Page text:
2016 Porsche 911 Carrera 4S review

A new turbocharged flat-six engine is the headline news, but is this new Porsche 911 Carrera 4S still as good to drive?...

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John Howell
17 Jan 2016 17:54 | Last updated: 14 Jun 2018 00:03

The 911 Carrera models are the bedrock of the Porsche range, so any revision to them, no matter how small, is a significant one. However, the new Carrera 4S we’re testing has undergone a seminal change, in that the old model’s naturally aspirated 3.8-litre flat-six engine has been replaced with a smaller, twin-turbocharged 3.0-litre one.

This is huge news to anyone fond of the brand, because turbocharging completely changes the character of an engine, and character is what the old car dished out in spades.

The downsizing has come about in part to meet new emissions regulations, and as such a new Carrera 4S with a manual gearbox sees a drop in fuel consumption of 11%, plus 12% lower CO2 emissions than the outgoing model.

If that reads a little dry for what’s meant to be an exciting sports car, fear not: it’s faster, too. There’s a modest 20bhp hike in power, and a substantial 44lb ft boost in torque. 

Other technical changes include a more responsive four-wheel-drive system, tweaked stability control software, and new options, including rear-wheel steering for more agile handling, plus an adjustable front ride height to make speed bumps less daunting.

The styling is similar to before, with a new rear spoiler, bumpers and headlights emulating the rest of the refreshed Porsche 911 range. The 4S models are further distinguished by a horizontal light bar between the new rear tail-lights.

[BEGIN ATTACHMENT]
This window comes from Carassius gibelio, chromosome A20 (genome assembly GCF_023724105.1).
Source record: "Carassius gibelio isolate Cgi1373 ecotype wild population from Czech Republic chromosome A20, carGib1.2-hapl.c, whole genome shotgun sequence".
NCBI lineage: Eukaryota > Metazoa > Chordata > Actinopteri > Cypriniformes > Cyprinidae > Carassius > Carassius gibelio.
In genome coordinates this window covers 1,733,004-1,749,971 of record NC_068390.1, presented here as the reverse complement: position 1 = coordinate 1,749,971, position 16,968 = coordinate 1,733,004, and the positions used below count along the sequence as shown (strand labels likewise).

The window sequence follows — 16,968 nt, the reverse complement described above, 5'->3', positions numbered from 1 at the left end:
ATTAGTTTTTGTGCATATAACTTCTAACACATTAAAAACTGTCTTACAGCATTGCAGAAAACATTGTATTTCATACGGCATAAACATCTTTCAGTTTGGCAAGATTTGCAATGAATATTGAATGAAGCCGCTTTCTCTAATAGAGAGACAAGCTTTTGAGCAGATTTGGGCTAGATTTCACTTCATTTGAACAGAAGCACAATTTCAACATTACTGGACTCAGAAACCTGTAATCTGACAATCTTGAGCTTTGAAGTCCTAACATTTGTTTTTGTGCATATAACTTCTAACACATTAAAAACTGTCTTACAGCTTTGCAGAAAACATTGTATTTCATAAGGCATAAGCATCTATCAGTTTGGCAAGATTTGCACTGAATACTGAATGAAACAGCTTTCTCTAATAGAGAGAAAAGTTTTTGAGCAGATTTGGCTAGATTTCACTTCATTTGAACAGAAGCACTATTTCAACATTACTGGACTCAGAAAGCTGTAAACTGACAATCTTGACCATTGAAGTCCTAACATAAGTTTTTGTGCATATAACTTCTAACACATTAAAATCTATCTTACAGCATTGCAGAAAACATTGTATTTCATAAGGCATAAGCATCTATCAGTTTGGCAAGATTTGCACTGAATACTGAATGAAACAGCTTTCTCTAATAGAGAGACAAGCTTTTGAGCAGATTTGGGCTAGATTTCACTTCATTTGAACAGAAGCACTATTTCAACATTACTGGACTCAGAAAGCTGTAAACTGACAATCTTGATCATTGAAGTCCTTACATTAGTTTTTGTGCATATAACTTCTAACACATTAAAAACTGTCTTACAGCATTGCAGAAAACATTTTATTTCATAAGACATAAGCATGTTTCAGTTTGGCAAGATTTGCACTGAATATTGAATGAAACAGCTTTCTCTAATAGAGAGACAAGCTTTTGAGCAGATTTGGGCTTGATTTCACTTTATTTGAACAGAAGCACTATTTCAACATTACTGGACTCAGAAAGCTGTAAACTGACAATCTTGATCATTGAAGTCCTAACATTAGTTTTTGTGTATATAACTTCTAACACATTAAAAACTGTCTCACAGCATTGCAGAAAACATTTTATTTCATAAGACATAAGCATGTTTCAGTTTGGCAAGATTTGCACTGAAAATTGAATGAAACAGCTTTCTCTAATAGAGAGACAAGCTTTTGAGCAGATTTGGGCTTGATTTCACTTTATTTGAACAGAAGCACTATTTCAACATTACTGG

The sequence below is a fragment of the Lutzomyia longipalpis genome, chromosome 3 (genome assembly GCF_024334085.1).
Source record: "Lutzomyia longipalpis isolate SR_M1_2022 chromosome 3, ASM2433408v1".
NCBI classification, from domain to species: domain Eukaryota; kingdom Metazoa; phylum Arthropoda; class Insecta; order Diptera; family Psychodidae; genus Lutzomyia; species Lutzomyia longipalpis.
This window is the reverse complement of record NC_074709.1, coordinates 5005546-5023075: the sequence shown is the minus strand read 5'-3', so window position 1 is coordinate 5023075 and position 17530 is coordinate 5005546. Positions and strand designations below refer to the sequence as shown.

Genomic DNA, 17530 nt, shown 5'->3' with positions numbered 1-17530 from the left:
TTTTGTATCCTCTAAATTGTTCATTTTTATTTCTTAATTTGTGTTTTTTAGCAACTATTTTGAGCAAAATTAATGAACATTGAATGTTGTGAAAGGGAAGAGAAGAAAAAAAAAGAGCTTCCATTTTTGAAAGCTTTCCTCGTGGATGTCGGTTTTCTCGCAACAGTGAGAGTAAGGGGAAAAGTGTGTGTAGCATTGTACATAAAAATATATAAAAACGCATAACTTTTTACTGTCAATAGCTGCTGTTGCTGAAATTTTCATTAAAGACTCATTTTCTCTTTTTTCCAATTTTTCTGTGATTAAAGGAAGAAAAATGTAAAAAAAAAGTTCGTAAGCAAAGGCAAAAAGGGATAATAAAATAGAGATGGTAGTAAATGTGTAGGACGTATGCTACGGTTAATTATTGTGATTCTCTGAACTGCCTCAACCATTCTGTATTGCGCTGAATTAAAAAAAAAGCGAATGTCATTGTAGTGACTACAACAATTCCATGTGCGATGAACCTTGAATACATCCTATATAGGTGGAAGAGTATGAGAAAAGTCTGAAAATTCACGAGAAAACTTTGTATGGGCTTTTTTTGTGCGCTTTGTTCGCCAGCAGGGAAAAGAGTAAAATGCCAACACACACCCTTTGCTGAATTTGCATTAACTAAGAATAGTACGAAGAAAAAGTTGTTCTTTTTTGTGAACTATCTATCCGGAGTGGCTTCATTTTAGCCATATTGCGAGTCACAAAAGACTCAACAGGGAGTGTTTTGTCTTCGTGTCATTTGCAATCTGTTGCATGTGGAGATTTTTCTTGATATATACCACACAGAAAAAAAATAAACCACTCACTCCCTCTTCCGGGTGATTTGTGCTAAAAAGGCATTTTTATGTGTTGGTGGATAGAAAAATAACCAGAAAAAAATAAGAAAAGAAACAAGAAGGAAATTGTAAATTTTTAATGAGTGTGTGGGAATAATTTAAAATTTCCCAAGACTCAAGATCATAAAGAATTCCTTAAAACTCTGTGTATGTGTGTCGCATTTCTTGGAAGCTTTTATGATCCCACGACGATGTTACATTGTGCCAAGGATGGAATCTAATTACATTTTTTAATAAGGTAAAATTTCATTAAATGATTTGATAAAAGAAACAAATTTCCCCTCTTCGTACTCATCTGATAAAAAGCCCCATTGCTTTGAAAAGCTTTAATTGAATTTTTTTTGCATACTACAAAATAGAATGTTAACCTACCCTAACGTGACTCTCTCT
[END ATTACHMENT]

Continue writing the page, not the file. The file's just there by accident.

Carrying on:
Inside, there's a more usable new infotainment system with online features such as real-time traffic reports and satellite maps. Apple CarPlay is also standard, so you can use your iPhone through the higher-definition 7.0in touchscreen, but there’s no Mirrorlink for Android phones.

What does all this cost? Well, the price has swollen by around £2500 taking the 911 Carrera 4S Coupe to £90,843, with the Cabriolet and Targa versions a whisker under £100k. So is it better to drive than the old model, and should you choose one over a Jaguar F-Type R AWD or BMW i8 Coupe?

What’s the 2016 911 Carrera 4S Coupe like to drive?

The crucial issue is that engine: is it any good, and does it still sound like a 911 should? Yes, and yes. Unlike the old car, which you had to rev beyond 4000rpm to get any real zing from, this new car is really punchy from just 1500rpm.

Being turbochared means you don’t get the instant response you got from the old car the second you prodded the accelerator; however, after just a momentary pause the new car picks up and surges you forward with even greater ferocity, not letting up until it hits around 6500rpm.

Thankfully, all the glorious noises the old car made are still there. If you opt for the switchable sports exhaust, it echos around the cabin and outside with added volume, too. It’s less pantomime than the F-Type’s V8 soundtrack, but no less enthralling.

Another option worth considering is the Sport Chrono Package. This adds a rotary switch to the chunky steering wheel, similar to the one you’ll find in the 918 hypercar. It allows you to pick from four different driving modes, and if you have the optional PDK dual-clutch auto gearbox fitted, it includes a Dynamic Response button as well.

Should you spy an overtaking opportunity, press this and whatever mode you are in, the engine and gearbox are cranked up to the maximum for 20 seconds to give better response.

We drove both the manual and PDK versions, and each is a joy. The seven-speed manual is slick, with a lighter clutch than before, and it immerses you deeper into the driving experience, with rev-matching on the downshifts to make you feel like a professional racing driver.